A famous Australian seabird is making its annual return to the country, but beachgoers have noticed something strange this year.
Thousands of short-tailed shearwaters, also known as sheepbirds, are found dead on Australia’s east coast.
Lauren Roman, a researcher at the Institute of Marine and Antarctic Studies, said the mass deaths were first reported in New South Wales last week and in Tasmania a few days ago.
Dr Roman said dead birds had been spotted on some beaches in central and southern New South Wales and south-east Tasmania.
“This mortality event is moving south, in my opinion, with the southward migration of late arrivals,” she told ABC Radio Hobart.
Dr Roman said studies showed sheepbirds tended to arrive from the northern hemisphere between late September and mid-November, with most birds arriving in October.
Known as “seabird wrecks”, Dr Roman said these mass die-offs had been occurring on rare occasions for a long time – always at this time of year.
“We have records going back to the 1800s,” she said.
“One of the most alarming things for researchers is that over the past few decades, these large mortality events have been occurring more and more often.”
Dr. Roman said it was “too early to know” what caused the wreck.
“We know they are adults, have recently completed their migration and are hungry,” she said.
The birds only have one chick per year, Dr. Roman said, so it may take some time for the population to recover from the wreckage.
Dr Roman said people should not touch birds if they were sick, saying it was a question of “when and not if” bird flu came to Australia.
“There is a chance, a small but real probability, that these birds have been in contact with this disease,” she said.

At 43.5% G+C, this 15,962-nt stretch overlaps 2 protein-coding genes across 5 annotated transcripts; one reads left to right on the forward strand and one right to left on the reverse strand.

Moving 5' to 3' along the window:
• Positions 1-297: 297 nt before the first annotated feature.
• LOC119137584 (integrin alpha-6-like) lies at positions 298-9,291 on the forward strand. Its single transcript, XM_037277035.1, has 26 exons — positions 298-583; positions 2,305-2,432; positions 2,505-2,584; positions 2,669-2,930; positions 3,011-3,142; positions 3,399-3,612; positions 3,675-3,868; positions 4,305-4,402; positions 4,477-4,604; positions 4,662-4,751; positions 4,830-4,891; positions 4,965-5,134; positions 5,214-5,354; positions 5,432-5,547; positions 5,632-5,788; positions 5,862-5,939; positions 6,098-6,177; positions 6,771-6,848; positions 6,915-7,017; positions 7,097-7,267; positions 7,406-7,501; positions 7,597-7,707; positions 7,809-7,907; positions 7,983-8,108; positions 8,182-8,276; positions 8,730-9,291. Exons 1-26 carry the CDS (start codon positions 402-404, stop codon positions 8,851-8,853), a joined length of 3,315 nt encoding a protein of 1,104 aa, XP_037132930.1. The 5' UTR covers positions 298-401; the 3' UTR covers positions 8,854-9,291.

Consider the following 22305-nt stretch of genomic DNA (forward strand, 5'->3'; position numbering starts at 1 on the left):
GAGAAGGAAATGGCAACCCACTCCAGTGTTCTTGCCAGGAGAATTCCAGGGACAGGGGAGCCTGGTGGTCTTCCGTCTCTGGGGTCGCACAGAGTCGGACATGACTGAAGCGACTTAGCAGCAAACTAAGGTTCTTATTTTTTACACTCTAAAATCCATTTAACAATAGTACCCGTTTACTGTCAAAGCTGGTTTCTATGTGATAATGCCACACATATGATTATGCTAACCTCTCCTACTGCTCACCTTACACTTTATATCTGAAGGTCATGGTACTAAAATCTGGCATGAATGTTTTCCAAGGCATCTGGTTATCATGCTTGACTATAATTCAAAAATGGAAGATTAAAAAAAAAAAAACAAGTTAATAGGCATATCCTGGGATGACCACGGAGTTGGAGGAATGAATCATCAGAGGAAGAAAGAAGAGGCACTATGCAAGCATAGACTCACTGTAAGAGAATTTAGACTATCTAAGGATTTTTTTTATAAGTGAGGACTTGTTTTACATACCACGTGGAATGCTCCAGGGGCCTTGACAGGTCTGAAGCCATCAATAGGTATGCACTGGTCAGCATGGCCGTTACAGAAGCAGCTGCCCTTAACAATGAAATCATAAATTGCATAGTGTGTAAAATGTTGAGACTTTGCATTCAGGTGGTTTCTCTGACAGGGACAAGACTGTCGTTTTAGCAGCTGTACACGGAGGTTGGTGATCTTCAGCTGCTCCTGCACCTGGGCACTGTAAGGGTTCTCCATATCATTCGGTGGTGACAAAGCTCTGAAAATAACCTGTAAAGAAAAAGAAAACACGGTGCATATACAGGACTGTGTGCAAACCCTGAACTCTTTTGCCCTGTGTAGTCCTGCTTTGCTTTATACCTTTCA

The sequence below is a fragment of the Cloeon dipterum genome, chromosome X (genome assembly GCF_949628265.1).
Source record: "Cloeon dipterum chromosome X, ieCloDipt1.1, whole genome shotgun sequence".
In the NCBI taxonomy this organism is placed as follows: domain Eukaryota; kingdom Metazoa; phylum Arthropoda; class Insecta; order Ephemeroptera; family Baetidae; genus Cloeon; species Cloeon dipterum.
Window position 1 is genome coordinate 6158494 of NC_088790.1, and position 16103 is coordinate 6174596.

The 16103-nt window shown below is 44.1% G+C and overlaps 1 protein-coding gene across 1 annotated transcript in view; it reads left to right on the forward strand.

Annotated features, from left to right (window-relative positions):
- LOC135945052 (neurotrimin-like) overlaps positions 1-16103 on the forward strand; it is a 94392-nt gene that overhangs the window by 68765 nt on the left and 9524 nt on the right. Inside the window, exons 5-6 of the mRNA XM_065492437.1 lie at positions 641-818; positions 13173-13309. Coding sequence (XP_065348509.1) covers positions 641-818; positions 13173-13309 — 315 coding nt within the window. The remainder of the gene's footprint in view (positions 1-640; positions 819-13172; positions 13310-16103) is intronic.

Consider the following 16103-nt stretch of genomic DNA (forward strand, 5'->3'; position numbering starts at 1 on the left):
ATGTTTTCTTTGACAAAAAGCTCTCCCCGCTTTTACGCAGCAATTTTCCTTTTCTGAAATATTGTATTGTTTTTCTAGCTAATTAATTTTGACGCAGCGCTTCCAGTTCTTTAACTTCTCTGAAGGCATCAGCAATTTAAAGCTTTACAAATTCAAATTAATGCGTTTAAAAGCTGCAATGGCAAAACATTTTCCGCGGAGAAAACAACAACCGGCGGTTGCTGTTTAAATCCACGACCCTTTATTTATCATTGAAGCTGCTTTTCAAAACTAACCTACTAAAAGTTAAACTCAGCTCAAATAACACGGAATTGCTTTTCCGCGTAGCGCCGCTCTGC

Bird deaths appear to be ‘food-related’, says ecologist
Seabird ecologist Jennifer Lavers said she had received reports of sheepbird deaths from the Gold Coast in Queensland to Bruny Island in southern Tasmania.
“It’s quite prevalent at the moment,” she told ABC Radio Hobart.
“At the moment it is 99% one main species: the Tasmanian short-tailed shearwater, or muttonbird. But it is possible that this will change over time.”
Dr Lavers disputed the theory of some other experts that the mass die-offs were associated with the recent migration of birds.
“One would expect some mortality associated with this, but their migration ended over six weeks ago,” she said.
From the information she had gathered, she said it appeared the deaths were due to food shortages due to warming oceans near Australia.
“Almost all of the stranded birds were very emaciated,” she said.
“It takes several weeks, not a few days, and that really reassures us that this is a food-related marine conditions issue.”
Dr Lavers said almost 1,000 short-tailed shearwaters had been tested for bird flu and all were negative.
But she said people should not touch birds without personal protective equipment – or let their dogs near them – because disease could not be ruled out.
“There is no sign at this stage that bird flu has reached Australia, but we just want to be careful,” she said.
Public urged to report dead seabirds
Dr Lavers said the public could help trace short-tailed shearwater mortality by sending messages reports of dead birds at Adrift Laba research group that she coordinates.
She said useful information included photos of the bird to confirm the species, where it was found, the date and the number of dead birds seen in a particular area.
Dr Roman said sick, injured or dead wildlife could be reported to Wildlife health in Australia.